Inside the Gender Jihad: Women's Reform in Islam by
"In 2005, Amina Wadud made international headlines when she helped to promote new traditions by leading the Muslim Friday prayer in New York City. In her provocative new book [...] she brings a wealth of experience from the trenches of the jihad to make a passionate argument for gender inclusiveness in the Muslim world. Knitting together scrupulous scholarship with lessons drawn from her own experiences as a woman, she explores the array of issues facing Muslim women today, including social status, education, sexuality, and leadership. A major contribution to the debate on women and Islam, Amina Wadud's vision for changing the status of women within Islam is both revolutionary and urgent." - Oneworld Publications
Islam, Gender, and Social Change by
"For several decades, the Muslim world has experienced a religious resurgence. The reassertion of Islam in personal and political life has taken many forms, from greater attention to religious practice to the emergence of Islamic organizations, movements, and institutions. One of the most controversial and emotionally charged aspects of this revival has been its effect on women in Muslim societies.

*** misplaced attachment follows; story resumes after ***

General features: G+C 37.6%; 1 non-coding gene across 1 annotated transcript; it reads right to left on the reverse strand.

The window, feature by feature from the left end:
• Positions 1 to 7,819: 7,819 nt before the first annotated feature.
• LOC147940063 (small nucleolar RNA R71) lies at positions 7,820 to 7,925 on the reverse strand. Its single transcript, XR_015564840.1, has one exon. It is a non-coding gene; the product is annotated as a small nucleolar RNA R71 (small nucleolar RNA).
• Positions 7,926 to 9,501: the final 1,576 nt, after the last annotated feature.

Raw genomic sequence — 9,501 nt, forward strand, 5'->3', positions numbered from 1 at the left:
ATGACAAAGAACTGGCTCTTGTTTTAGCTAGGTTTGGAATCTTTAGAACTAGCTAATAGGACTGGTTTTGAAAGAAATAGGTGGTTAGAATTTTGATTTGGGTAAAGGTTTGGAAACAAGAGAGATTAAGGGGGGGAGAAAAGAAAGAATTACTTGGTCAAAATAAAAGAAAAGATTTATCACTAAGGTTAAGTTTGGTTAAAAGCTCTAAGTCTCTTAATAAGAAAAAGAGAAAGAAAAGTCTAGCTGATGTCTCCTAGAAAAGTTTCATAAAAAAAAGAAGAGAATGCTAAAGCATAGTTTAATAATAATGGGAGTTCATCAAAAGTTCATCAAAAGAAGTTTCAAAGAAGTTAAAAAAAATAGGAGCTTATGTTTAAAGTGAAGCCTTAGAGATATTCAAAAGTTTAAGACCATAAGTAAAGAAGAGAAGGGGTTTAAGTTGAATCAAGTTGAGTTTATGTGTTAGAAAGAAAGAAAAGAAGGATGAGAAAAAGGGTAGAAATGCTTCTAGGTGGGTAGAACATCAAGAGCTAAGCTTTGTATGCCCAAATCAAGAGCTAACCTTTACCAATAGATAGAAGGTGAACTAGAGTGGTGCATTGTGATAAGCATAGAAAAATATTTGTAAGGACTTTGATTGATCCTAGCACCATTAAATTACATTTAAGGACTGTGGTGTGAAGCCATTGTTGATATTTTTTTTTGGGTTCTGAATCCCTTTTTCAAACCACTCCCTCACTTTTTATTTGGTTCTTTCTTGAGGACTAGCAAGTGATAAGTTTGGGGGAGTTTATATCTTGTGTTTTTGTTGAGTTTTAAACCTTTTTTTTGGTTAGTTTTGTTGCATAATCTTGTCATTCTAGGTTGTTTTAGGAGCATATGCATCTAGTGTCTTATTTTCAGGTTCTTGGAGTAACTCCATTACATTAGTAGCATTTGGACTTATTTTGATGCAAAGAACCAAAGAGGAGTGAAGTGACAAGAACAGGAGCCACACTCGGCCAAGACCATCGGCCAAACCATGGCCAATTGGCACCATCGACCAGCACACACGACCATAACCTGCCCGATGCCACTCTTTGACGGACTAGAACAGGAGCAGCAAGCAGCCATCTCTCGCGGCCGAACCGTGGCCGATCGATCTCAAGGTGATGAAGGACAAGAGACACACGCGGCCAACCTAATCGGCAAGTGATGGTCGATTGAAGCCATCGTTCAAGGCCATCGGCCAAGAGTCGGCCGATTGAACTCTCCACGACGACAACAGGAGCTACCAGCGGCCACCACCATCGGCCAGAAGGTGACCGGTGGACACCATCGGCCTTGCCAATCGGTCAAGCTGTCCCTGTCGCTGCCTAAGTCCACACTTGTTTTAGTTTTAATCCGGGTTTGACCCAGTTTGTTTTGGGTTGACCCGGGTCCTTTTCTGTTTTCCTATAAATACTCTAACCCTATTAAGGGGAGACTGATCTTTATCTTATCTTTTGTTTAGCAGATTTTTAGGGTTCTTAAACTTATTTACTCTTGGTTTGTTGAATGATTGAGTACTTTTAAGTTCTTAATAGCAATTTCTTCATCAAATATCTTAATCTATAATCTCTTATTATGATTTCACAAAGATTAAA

The essays collected in this book place this issue in its historical context and offer case studies of Muslim societies from North Africa to Southeast Asia. These fascinating studies shed light on the impact of the Islamic resurgence on gender issues in Iran, Egypt, Jordan, Pakistan, Oman, Bahrain, the Philippines, and Kuwait. Taken together, the essays reveal the wide variety that exists among Muslim societies and believers, and the complexity of the issues under consideration. They show that new things are happening for women across the Islamic world, and are in many cases being initiated by women themselves. The volume as a whole militates against the stereotype of Muslim women as repressed, passive, and without initiative, while acknowledging the very real obstacles to women's initiatives in most of these societies." - Publisher
Women, the Recited Qur'an, and Islamic Music in Indonesia by